--Robert (Davis, CA)
11/18/04
I consider myself to be a liberal democrat which has become quite taboo. However, given that I hve to stongly disagree with anyone who thinks a seccession is a good idea. Despite the outrageous events of the recent election, and the most likely promise of four more years of the same, it is not the proper course of action to deviate from the principles this nation and California were built upon. I want to add a piece of information about the education each of us is presented with up through HS. In our educational experiences, everyone has taken a history course. The purpose of these course is to understand the past's ideologies and conflicts. If we ignore the past and what it has taught us, then we are destined to repeat the sme mistakes. I fully understand the sentiment behind seccession, but not the practicality of it. California is what it is because of the country it belongs to, not because it is self sufficient. Our economy would suffer with likely severred ti! es to the US trading and military support. War would be waged between the US and California, and the world would find another circumstance the Western Hemisphere has not seen in over a century. Does anyone really want California to become like Chechnya? or Palestine? or the many other similar cases... I think seccession is wrong politically, socially and economically. People are not governed by emotions, they are governed by reason, and the emotions are high and reasonable, however the logic of the course of action is not. Stop the talk of seccession, think of more constructive ways to better yourselfs and those around you. I hope one day the american people can be better informed not only of the issues in the USA but outside. We are truly an isolated country already, lets not further alienate ourselves as a state.
--Eric (California)
11/18/04
I am relieved/surprised to hear that there is such a consideration for change within our state. I jokingly commented that CA should break away after the election results. I personally am leaving for France once I graduate. For me, itís either a succession or a flight from the US. How can I get involved with the movement as a student at UC Davis?
--Stacy (Davis, CA)
11/18/04
Thank you to those putting this site together. However, I would like to see a coordinated multi-state effort among the states with movements. There are big big challenges and we cannot do it without working together. A national web site with discussion forum, with national and individual region/state sub-forums would be great. One of those big challenges is communicating with the general public, which is wary of any significant changes such as this. I would like to see an effort to write white papers discussing and clarifying the issues, and how it is beneficial to everyone, including the "red" states we leave behind, and get them circulated through the population. I have several friends that privately like the idea of secession but disregard it and would not actually support such a movement. That can help ordinary people overcome their resistance to the idea and see this as non-threatening and a possible solution.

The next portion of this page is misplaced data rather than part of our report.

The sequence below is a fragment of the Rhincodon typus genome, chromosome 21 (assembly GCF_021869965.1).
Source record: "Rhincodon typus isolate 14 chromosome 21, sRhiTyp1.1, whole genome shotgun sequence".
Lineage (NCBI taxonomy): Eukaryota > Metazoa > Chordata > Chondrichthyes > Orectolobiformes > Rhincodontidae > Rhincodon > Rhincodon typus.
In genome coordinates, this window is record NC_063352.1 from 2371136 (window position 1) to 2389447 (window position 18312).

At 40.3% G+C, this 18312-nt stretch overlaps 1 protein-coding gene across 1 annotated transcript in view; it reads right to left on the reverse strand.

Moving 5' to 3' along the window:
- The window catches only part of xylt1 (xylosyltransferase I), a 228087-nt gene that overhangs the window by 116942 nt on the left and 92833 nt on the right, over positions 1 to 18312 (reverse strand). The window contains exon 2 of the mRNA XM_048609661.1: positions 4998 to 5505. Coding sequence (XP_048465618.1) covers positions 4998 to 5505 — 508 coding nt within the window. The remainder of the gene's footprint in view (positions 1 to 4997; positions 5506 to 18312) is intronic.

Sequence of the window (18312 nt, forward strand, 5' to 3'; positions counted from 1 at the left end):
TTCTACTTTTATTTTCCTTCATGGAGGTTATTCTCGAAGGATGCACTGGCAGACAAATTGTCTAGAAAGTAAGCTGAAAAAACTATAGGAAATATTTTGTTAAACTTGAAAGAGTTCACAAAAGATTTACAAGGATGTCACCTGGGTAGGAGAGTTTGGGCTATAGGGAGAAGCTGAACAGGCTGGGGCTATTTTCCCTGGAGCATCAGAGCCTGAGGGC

Also, a problem California has that is shared with other states including here in Oregon: regional differences. An idea I would like to propose, for at least the west coast states, is to dissolve the state level as well, breaking down perhaps at the county level to form a bunch of tiny little countries that all work together in some sort of alliance or commonwealth. I think the "red" counties in our states would be more open to it then as they would have more control over their affairs. State and federal assets within a state could be divvied up to their respective new county/nations and collectively owned&operated; (e.g. prisions).
Also, if the federal government does not support the secession, all we have to do is ignore it and go about our business like a Taiwan. They will not send troops; their preoccupied destroying Iraq, Afghanistan, and soon Iran. Furthermore, "red" states would not support such a war movement because it is in their best interest for us to leave and not thin out their electoral votes and congress. Further, it would be difficult to convince U.S. troops to fire on what they perceive as U.S. citizens.
--David (Portland, OR)